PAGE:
New Sutton waste service will see weekly food collection and more recycling

Sutton Council has approved plans to outsource waste collection and street cleaning services from next year that will see borough households have a new weekly food waste collection service and almost double the amount of recycling capacity.

The plans to outsource services have been developed by the four boroughs in the South London Waste Partnership – Croydon, Kingston, Merton and Sutton.

The maintenance of parks, cemeteries and ground maintenance in Sutton and Merton will be under another contractor.

On 1 August 2016, Sutton Council endorsed:

  • Veolia as the recommended preferred bidder for a contract to provide a waste collection, street cleaning and winter gritting service across the four boroughs. Subject to approval from the other boroughs, the new service will start in Sutton in April 2017.
  • The Landscape Group as the recommended preferred bidder for a contract to provide maintenance of parks, cemeteries and ground maintenance services to Sutton and Merton. Subject to approval from the other boroughs, the new service will begin in February 2017.

Sutton Council’s Environment and Neighbourhood Committee approved the preferred bidders at a meeting on 27 June 2016.

Sutton Council has agreed to the shared service approach with its neighbours due to the unprecedented Government cuts to the council’s budget, along with the opportunities to increase recycling rates. Currently Sutton has to save £31m from its annual budget due to Government cuts. The council’s annual budget is £148.4m.

The new contracts will enable Sutton Council to save £10.3m over the first eight years. It is estimated that Sutton’s recycling rate will increase from 37 per cent (2014/15) to 42 per cent by the end of the first year of the contract.

What it will mean for Sutton

Once the appointment of the approved contractors has been approved by all four boroughs, the process will enter a fine-tuning stage. Subject to this, the new services are likely to include:

Contract One (Veolia) – refuse, recycling, street cleaning and winter gritting

The changes will include:

  • A new weekly food waste collection. Food waste currently accounts for 40 per cent of residual waste in Sutton. This will mean less waste to go to landfill, which is good for the environment.
  • Increasing the amount of monthly recycling capacity per household from 480 litres to 810 litres. This includes a new smaller food waste bin collected weekly and an alternate-weekly collection of other recycling, with paper and card collected one week and tins, plastic and glass the next. The existing green recycling wheelie bin will be used to store paper and card, and a new recycling box will be provided for plastics, tin and glass bottles.
  • Residual waste (brown wheelie bin) will be collected fortnightly rather than weekly. At present around 40 per cent of brown-bin waste is food waste, so the additional recycling capacity will mean residents will be able to reduce significantly the amount of waste in their brown bins.
  • Garden waste collections for paying residents will be extended from nine months a year to all year round. This will be collected in the same green and brown wheelie bin.
  • Street cleaning operations will be extended to 10pm from the current 6.30am start.

Contract Two (The Landscape Group) – maintenance of parks, cemeteries and ground maintenance

The Landscape Group will be responsible for the maintenance of parks, cemeteries and ground maintenance. Sutton Council will continue to own and manage borough parks and open spaces, while:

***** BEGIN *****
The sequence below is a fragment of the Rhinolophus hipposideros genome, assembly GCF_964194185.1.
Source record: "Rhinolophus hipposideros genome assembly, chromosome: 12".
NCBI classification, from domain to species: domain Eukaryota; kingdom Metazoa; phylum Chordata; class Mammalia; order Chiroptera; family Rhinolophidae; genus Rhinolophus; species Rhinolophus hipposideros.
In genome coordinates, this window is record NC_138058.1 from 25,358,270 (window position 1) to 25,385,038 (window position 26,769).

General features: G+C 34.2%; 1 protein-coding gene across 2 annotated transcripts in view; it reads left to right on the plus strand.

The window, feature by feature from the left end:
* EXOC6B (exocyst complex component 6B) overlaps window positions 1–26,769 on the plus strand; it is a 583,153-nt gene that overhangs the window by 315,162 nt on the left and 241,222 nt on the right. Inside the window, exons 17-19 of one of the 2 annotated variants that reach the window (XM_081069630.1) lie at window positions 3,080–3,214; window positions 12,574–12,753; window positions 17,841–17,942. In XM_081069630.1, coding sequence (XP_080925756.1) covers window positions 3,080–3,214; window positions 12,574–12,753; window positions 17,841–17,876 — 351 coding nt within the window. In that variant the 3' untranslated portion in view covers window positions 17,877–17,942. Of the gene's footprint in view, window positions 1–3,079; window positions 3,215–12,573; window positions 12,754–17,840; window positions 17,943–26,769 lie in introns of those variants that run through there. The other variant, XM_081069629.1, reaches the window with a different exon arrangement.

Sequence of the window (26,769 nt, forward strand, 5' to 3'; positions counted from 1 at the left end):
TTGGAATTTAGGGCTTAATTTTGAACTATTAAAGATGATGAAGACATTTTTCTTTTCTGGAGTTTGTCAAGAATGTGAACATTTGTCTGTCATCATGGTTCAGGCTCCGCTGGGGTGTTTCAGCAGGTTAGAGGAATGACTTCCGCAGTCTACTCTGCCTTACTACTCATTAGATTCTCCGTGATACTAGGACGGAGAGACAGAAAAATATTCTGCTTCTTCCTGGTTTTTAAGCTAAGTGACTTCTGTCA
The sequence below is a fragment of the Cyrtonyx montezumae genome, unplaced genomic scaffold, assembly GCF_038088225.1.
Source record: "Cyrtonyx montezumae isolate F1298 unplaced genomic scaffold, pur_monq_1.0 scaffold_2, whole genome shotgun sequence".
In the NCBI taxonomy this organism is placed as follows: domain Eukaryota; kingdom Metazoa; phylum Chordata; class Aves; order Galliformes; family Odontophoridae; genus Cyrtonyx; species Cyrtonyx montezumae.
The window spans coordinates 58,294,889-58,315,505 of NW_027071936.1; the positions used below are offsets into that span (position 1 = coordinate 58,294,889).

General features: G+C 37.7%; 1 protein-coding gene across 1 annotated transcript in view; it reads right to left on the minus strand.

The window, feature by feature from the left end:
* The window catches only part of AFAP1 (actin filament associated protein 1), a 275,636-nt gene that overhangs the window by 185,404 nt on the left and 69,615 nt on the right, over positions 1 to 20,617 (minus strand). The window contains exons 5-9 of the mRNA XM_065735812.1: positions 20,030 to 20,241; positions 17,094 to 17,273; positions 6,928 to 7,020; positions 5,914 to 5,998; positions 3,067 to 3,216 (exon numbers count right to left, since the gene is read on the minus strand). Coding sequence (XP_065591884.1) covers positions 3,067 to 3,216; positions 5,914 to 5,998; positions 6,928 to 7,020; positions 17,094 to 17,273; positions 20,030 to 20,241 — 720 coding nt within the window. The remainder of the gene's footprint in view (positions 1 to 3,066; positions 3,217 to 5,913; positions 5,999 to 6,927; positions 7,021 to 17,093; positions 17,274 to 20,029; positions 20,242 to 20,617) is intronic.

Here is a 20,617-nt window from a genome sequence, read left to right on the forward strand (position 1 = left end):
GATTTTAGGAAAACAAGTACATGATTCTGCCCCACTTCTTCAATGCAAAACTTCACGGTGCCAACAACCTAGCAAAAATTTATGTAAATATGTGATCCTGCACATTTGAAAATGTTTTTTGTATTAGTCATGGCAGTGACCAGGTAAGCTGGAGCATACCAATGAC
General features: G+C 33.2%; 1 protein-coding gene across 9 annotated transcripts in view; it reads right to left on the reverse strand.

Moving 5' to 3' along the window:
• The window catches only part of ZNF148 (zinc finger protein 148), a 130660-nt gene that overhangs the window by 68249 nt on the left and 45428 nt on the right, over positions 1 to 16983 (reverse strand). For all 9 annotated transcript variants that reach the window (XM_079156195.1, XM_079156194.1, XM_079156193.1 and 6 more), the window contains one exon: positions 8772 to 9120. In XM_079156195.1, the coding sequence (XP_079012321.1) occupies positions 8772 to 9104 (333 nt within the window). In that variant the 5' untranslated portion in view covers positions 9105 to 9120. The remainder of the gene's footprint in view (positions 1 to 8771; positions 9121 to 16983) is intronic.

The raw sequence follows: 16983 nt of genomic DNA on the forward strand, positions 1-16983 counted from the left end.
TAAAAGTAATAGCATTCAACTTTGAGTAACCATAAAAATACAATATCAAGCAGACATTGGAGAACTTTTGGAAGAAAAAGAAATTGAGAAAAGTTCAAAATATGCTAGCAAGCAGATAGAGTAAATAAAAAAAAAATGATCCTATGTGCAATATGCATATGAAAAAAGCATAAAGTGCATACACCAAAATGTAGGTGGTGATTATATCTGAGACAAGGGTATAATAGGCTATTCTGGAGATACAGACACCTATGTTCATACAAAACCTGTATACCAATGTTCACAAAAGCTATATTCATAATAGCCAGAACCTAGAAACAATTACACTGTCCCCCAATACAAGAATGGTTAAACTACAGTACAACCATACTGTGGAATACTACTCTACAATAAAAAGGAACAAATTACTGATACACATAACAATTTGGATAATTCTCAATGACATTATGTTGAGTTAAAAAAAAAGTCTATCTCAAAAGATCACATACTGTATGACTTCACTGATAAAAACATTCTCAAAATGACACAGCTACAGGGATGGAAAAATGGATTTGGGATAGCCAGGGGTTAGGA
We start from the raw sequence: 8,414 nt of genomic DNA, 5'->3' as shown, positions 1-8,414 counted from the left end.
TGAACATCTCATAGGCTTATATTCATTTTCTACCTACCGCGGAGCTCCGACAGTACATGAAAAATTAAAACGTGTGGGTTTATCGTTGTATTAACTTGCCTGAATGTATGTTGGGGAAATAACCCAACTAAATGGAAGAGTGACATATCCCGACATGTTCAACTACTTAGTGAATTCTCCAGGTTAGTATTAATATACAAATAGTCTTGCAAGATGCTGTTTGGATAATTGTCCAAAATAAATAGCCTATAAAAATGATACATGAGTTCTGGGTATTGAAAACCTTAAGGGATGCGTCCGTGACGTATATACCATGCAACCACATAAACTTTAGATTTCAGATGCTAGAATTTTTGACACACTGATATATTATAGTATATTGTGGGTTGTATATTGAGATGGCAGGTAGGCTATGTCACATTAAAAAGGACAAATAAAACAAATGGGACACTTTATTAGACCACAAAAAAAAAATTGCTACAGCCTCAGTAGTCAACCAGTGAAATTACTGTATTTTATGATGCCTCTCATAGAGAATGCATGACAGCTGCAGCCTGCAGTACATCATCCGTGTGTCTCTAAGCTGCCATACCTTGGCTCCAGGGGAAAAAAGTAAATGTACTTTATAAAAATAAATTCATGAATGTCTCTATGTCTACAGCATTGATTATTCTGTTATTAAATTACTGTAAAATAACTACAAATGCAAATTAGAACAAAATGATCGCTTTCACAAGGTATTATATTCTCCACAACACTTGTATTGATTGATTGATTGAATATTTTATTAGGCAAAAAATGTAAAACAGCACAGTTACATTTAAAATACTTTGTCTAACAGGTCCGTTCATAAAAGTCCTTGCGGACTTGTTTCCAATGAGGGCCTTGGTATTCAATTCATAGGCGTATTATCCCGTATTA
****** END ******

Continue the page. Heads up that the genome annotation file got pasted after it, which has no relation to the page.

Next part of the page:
• Local Committees will continue to make decisions about replacing or adding equipment to parks, such as play and gym equipment and benches.
  • Friends of Parks will continue to be involved, and will also monitor the standard of maintenance of our parks, alongside the council.

Cllr Jill Whitehead, Chair of the Environment and Neighbourhood Committee at Sutton Council, said:

“We are trying our best to manage the unprecedented Government cuts to our budgets, while also maintaining excellent services for our residents. The partnership with our neighbouring boroughs is an innovative approach to enable us to do that through weekly food collections and more opportunities to recycle. The new services will mean Sutton saves more than £10m by 2025, as well as increasing our recycling rate from 37 per cent (2014/15) to 42 per cent by the end of the first year. We will do this by almost doubling the amount of recycling available to households in Sutton, including the new weekly food waste collection, which will help us go towards meeting the One Planet Sutton targets.”


  • Veolia is a UK leader in environmental solutions and The Landscape Group is a multi-award-winning horticultural, landscaping and grounds maintenance specialist.
  • The contracts would be for an initial eight years. If, after eight years, the contracts are performing well, there are options to extend them for two further periods each of eight years by mutual consent.
  • The procurement objectives are to reduce spend, increase income opportunities, and maintain high-quality services and customer satisfaction through environmentally-sustainable, carbon-effect, innovative solutions.
  • One Planet Sutton is a vision for the borough where people lead happy, healthy lives with a fair share of the Earth’s resources. Sutton Council has committed to becoming a One Planet Borough by 2025. The council is working in partnership with a wide range of local voluntary and community groups to deliver this vision under the themes of cutting carbon emissions, cutting waste, valuing our natural environment, supporting healthy communities and supporting the local economy. Find out more about the One Planet Sutton initiative here.